By Laura Pupillo, Lower School Science Teacher
Fourth-grade students are currently exploring solutions that help improve the Earth. As part of this program, we are studying pollution and water quality. We recently borrowed the Enviroscape Table from MSD which provided an excellent opportunity to explore point source and non-point source pollution. Using the model, we were able to see how sometimes our daily interactions with the Earth result in pollution, and how, at times, it’s not always easy to see pollution with our eyes. One example was seeing how animal waste can be harmful. Over time, the animal waste breaks down and runs off with rain ending up in local creeks and rivers. Another good example was salt on roads during ice events.
As scientists and citizens, we can take an active role in figuring out how we can proactively reduce these negative impacts, but to do that, we have to first know if there’s a problem. That’s where Stream Team comes in. There is a wide range of local macroinvertebrates that live in our local streams all the time. Some of these invertebrates can tolerate pollution, whereas some cannot. Sampling macroinvertebrates allows us to see what kinds of species are present and that information can help us determine if our stream is healthy.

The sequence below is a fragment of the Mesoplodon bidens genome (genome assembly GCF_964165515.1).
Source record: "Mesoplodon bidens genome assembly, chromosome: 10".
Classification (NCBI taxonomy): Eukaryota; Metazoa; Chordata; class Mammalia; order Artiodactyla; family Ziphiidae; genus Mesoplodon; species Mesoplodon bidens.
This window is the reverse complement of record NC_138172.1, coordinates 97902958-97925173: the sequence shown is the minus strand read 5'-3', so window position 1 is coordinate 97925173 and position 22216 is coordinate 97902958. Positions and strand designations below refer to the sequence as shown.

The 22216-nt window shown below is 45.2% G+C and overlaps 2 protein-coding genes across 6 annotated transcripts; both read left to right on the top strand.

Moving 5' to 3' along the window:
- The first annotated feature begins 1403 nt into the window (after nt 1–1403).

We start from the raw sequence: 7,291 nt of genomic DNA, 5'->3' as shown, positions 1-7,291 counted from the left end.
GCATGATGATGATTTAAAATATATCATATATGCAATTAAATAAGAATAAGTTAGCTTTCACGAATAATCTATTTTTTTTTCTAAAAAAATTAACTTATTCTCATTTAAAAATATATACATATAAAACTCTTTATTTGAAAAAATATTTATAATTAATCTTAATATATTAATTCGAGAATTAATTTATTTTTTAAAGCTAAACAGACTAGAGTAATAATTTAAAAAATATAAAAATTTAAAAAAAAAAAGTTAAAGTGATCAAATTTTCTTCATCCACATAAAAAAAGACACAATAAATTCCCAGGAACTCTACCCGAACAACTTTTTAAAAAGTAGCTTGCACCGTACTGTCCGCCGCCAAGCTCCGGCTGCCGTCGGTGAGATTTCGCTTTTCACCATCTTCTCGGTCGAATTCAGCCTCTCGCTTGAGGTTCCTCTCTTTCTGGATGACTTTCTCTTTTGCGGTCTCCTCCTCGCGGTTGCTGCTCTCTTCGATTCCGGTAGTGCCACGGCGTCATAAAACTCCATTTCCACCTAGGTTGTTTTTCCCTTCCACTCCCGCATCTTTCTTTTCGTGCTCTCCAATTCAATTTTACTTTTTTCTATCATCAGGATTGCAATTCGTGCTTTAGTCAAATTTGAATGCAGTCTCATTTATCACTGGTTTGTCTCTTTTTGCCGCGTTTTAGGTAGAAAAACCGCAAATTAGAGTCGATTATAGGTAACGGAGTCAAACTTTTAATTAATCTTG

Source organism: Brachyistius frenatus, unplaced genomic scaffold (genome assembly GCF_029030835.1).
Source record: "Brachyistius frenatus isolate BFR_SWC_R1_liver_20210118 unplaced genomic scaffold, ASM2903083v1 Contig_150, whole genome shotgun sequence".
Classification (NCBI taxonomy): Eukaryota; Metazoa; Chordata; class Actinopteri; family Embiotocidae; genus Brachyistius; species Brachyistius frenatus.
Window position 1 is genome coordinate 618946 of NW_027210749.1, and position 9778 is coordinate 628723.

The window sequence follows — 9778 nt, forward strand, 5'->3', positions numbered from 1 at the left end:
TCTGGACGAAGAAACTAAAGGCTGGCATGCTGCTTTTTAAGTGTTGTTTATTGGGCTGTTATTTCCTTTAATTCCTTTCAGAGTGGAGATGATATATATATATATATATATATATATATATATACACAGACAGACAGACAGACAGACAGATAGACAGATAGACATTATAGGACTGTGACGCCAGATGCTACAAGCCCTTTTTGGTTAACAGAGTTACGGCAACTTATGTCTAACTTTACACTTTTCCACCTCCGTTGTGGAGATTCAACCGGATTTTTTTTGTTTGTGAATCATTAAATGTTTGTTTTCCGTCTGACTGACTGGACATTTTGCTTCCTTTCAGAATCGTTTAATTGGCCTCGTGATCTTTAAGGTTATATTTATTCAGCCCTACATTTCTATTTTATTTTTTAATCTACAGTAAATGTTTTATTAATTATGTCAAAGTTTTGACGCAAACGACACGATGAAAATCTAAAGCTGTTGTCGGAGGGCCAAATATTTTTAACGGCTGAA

Thankfully, in the stream by Head of School Jay Rainey’s home, we found some invertebrates that are sensitive to pollution, meaning that the water quality isn’t too bad. In addition, we looked for pollution that we can see with our eyes and collected a bag full of trash. In the end, the students had a fantastic time learning about these special organisms firsthand, the creek got a little cleaner, and we all can’t wait to come back! Way to go, fourth-grade stream team!